Ex-Penn State coach Sandusky to testify Friday for first time in child sex abuse case

Former Penn State University football assistant coach Jerry Sandusky arrives for closing arguments in his child sex abuse trial at Centre County courthouse in Bellefonte, Pa., on June 21, 2012. He was ultimately convicted and sent to prison for 30-60 years. Friday, Sandusky is scheduled to testify in open court for the first time in an effort to seek a new trial. File Photo by George M. Powers/UPI

BELLEFONTE, Pa., Aug. 11 (UPI) — Former Penn State University football coach and convicted child sex abuser Jerry Sandusky will testify in open court Friday for the first time in the case, as part of an effort to seek a new trial.

Sandusky’s attorney, Alexander Lindsay, has argued in court papers that a combination of legal missteps by prosecutors, and even defense counsel, in 2012 denied his client a fair trial.

Centre County Judge John Cleland has agreed to hear new arguments for a retrial and scheduled three days of hearings for that purpose, starting Friday.

Sandusky, 72, waived his right to a preliminary hearing in 2011 and chose not to testify during trial in 2012.

In court filings, Lindsay stated that numerous factors before the original trial transformed “an innocent man into one of the country’s most infamous ‘child predators.'”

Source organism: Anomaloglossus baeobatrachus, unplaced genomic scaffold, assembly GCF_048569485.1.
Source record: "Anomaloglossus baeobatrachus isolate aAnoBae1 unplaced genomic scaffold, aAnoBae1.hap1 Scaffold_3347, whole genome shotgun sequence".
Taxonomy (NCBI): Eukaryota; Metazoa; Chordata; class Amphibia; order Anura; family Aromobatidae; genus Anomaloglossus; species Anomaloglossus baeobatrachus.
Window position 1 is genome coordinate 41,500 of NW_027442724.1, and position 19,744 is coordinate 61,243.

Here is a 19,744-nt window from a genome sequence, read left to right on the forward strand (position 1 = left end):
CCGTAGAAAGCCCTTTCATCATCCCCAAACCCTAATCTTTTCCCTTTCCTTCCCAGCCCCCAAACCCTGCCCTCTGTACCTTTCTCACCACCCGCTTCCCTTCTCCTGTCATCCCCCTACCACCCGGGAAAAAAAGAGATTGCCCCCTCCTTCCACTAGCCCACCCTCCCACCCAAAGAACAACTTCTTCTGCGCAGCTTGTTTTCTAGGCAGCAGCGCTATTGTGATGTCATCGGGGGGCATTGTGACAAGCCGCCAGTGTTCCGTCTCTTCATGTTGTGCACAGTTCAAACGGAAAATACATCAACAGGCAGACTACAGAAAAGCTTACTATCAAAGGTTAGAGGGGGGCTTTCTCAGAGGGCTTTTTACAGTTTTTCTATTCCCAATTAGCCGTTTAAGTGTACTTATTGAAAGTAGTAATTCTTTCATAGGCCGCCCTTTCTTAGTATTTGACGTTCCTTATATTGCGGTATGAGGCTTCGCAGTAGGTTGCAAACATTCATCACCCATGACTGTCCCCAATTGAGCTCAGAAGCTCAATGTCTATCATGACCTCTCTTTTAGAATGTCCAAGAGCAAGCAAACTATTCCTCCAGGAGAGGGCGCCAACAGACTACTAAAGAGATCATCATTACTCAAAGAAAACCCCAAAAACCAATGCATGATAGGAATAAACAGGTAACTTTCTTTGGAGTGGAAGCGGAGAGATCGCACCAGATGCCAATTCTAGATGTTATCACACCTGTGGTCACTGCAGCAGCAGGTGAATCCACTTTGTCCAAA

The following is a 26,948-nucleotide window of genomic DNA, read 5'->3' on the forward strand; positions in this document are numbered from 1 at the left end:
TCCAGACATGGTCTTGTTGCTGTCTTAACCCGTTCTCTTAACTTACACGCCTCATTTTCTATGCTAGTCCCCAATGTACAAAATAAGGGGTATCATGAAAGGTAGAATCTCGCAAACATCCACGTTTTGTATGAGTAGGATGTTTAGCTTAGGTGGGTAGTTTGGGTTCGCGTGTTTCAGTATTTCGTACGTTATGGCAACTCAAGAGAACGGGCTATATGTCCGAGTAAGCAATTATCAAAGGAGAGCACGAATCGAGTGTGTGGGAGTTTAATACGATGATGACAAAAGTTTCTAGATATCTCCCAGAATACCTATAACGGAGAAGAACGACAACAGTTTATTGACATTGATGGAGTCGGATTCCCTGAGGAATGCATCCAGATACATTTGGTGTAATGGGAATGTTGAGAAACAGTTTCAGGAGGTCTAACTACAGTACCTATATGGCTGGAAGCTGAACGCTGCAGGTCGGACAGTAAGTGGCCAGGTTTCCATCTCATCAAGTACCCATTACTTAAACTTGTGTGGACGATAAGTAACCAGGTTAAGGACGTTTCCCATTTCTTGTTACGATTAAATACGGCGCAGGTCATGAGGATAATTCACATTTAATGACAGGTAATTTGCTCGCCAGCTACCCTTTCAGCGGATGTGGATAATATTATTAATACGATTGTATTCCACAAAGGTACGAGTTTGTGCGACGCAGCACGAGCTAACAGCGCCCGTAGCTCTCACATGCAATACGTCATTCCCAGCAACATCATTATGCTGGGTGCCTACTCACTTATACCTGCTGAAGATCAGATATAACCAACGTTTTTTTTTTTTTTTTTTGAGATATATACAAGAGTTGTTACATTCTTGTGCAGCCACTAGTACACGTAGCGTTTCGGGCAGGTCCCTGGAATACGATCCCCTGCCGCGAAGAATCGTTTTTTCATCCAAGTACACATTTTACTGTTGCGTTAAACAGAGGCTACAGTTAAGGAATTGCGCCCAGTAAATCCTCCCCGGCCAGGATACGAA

Eight men testified against Sandusky at trial and claimed they were each sexually assaulted years ago, when they were children, by the assistant football coach on the Penn State University campus in State College, Pa.

However, Lindsay’s appeal claims, those victims were pressured by prosecutors and coached in their testimony.

Sandusky, who was one of Penn State’s top football assistants between 1969 and 1999, was ultimately convicted on numerous charges of involuntary deviate sexual intercourse, indecent assault, criminal intent to commit indecent assault, unlawful contact with minors, corruption of minors and endangering the welfare of children.

He was convicted on 45 of the 48 counts against him and sentenced to between 30 and 60 years in prison. If his appeals are unsuccessful, Sandusky will likely die behind bars. The Pennsylvania Supreme Court rejected a limited appeal in 2014.

Among Lindsay’s stated grounds for a new trial are prosecutorial misconduct and critical blunders by Sandusky’s former defense counsel. Under Pennsylvania law, if a convict can demonstrate that their counsel’s ineptitude directly led to a conviction, they may be awarded a new trial.


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